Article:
Mental Illness Stigma that Comes from Concern Hurts

August 21, 2016 Laura A. Barton

Sometimes, mental illness stigma comes from a loved one's concern for us but mental illness stigma that comes from concern still hurts. For example, I don’t talk about the period of time in my life when I was suicidal. On the rare occasion I might, it will be a fleeting comment or a quick attempt to brush it off as if it were nothing. Even in the articles I’ve written about it, it’s more to talk about how it worked (the way the idea was stuck on repeat in my head; the way it drowned out all other options) rather than the way it actually impacted me. I wish my loved ones didn't react out of concern for me. When they do, I feel as if I must explain myself instead of just talking out the problem. Their concern shows mental illness stigma.

Mental Illness Stigma from Concern Isn't Necessarily Negative

Sometimes mental illness stigma comes from concern for me. I appreciate the concern, but stigmatizing mental illness still has a negative impact. Read this.When we look at mental illness and stigma, we often think of negative and hateful words lashing out at us or any comment that might be driven by ignorance. Thinking about why I don’t talk about the fact that I had planned how I would end my own life or how much I felt like I was being crushed by the thought of that option made me think about why I didn’t and don’t speak about it. I feel like it must come from a place of stigma, somehow, since it is stigma that silences us. But I’m not afraid of the negative, hateful words.

I think it comes down to the fact that I’d just prefer to have it be a statement of fact rather than a tragedy. The other reactions that we get from talking about suicide and suicidal ideation are deep pity or panic. It’s not exactly a negative response since those often come from a place of concern and caring, but it still has a negative impact on us.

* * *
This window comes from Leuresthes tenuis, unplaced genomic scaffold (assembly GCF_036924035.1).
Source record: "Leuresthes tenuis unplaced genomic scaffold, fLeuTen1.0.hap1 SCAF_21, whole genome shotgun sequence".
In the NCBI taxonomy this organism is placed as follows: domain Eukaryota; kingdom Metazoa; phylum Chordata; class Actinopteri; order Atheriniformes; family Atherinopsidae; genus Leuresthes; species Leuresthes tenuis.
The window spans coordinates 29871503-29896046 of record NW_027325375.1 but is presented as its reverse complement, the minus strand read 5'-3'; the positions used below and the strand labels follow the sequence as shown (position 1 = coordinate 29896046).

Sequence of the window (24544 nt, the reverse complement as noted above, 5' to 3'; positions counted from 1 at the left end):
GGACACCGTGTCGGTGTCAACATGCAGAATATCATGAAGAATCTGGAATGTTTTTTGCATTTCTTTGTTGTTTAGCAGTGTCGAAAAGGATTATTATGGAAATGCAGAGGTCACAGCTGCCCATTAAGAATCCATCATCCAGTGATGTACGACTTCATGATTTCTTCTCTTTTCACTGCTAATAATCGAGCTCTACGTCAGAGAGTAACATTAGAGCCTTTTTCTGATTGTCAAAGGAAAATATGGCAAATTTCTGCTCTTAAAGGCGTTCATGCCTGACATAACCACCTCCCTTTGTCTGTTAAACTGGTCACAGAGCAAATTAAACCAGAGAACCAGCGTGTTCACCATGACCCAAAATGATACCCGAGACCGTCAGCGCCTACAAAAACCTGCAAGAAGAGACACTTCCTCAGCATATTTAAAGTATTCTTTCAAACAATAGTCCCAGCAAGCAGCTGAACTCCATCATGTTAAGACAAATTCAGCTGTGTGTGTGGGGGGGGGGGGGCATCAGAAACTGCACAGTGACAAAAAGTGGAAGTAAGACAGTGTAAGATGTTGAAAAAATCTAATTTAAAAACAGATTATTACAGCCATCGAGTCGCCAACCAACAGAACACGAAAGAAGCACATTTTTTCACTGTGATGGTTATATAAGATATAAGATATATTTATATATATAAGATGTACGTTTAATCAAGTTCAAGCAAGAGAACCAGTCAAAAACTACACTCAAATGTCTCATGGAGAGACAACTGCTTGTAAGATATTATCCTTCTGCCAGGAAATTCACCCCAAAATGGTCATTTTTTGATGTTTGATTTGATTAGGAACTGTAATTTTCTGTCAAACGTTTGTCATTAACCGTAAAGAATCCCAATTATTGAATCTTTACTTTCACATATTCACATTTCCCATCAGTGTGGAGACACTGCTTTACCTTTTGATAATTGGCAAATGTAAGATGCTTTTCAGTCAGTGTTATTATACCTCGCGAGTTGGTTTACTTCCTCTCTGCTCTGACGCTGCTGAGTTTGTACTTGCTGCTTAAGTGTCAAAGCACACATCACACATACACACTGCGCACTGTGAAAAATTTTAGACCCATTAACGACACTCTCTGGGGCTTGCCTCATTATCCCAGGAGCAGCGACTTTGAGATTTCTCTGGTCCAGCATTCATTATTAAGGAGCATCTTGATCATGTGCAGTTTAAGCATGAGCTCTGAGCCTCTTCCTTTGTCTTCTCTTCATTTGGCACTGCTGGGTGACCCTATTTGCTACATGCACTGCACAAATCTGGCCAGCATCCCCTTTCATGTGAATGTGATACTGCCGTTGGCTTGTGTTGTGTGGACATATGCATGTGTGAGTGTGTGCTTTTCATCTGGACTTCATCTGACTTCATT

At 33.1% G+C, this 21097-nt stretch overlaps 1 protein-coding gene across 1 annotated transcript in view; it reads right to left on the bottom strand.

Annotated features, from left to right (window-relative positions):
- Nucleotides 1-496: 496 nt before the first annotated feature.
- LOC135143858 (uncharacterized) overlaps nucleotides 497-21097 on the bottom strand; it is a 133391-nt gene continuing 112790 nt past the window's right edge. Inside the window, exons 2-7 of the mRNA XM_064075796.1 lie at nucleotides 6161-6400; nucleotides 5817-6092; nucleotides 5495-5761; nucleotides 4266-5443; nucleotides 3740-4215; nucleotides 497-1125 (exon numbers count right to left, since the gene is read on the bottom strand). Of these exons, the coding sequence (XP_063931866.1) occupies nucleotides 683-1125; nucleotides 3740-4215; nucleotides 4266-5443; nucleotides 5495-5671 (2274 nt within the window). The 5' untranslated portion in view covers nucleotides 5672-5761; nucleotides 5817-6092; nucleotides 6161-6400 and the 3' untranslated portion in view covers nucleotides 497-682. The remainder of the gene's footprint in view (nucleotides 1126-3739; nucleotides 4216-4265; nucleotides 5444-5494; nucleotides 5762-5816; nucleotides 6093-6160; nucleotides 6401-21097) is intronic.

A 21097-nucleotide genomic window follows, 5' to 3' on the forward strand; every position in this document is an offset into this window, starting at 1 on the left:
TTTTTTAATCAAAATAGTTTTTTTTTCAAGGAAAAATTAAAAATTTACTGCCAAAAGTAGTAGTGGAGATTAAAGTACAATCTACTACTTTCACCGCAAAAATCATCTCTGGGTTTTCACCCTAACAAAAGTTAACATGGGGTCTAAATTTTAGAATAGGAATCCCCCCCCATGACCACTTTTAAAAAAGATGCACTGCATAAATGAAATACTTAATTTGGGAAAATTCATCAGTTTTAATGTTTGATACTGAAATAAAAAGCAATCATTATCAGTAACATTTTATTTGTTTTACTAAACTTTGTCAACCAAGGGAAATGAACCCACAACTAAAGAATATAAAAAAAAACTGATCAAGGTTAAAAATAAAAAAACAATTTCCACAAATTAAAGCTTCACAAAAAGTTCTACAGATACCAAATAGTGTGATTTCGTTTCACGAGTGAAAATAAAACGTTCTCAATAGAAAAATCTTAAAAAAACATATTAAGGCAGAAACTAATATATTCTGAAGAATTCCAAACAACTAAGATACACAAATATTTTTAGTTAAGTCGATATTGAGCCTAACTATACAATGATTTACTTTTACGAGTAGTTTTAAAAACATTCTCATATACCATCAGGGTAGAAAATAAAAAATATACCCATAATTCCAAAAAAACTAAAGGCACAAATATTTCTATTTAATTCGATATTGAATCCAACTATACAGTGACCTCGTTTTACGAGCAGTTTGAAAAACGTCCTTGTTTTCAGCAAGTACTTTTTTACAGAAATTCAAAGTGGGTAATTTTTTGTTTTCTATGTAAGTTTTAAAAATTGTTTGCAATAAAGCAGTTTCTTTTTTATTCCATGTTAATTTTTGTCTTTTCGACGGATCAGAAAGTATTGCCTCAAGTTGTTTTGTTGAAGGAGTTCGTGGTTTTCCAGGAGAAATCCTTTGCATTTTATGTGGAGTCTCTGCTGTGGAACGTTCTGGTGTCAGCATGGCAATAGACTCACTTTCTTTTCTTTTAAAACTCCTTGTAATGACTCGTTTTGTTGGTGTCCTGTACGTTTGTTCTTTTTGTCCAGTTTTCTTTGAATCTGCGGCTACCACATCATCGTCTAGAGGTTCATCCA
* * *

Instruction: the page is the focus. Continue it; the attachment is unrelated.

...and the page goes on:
Instead of being able to simply say this is how it is or this is how it was, we’re forced to try to comfort the other person. We have to remove the pity from their eyes or calm down the frantic questions when really all we want is for someone to listen (Understanding and Helping the Suicidal Person).

Express Concern Without Mental Illness Stigma

It’s not just the sheer thought process that weighs heavily, but everything to do with it. Like the mental illnesses, most commonly depression, that lead up to suicidal ideation, it’s exhausting. It’s exhausting to have to deal with the thoughts, with your own existence, with trying to pretend nothing is wrong and you’re not thinking about ending your life. It’s exhausting trying to cling to the reasons to keep breathing when all you want to do is put a pause on life and take a long nap. The unfortunate reality of mental illness is that pause offers itself up in a somehow tempting, permanent option of suicide.

How You Can Help Someone Who Shares About Suicide Without Mental Illness Stigma

Don’t freak out and try not to pity us. Yes, we’re struggling and yes, we need help, but we’re not sharing to elicit a pity party or to cause a frenzy (So What If a Suicide Attempt Is a ‘Cry for Attention?’). Personally, I’d love to be able to share more openly about it without thinking about my loved ones worrying. I want to be able to say that I’ve dealt with it and, who knows, may someday will deal with it again, and, potentially, be able to help someone going through the same thing.

I understand; hearing someone you love say they are or have been suicidal is shocking and worth a freak out, but in the moment we share may not be the best time to express that. I much prefer a calm conversation with questions being asked than to feel like I’m going to have to go into damage control mode, and I’m sure many other people do, too.

If you or someone you know is struggling with mental illness or thoughts of suicide, please read these valuable resources and reach out (Reasons People Call a Suicide Crisis Hotline).

You can find Laura on Twitter, Google+, Linkedin, Facebook and her blog; also see her book, Project Dermatillomania: The Stories Behind Our Scars.

APA Reference
Barton, L. (2016, August 21). Mental Illness Stigma that Comes from Concern Hurts, HealthyPlace. Retrieved on 2024, July 14 from

Author: Laura A. Barton

Laura A. Barton is a fiction and non-fiction writer from Ontario, Canada. Follow her writing journey and book love on Instagram, and Goodreads.

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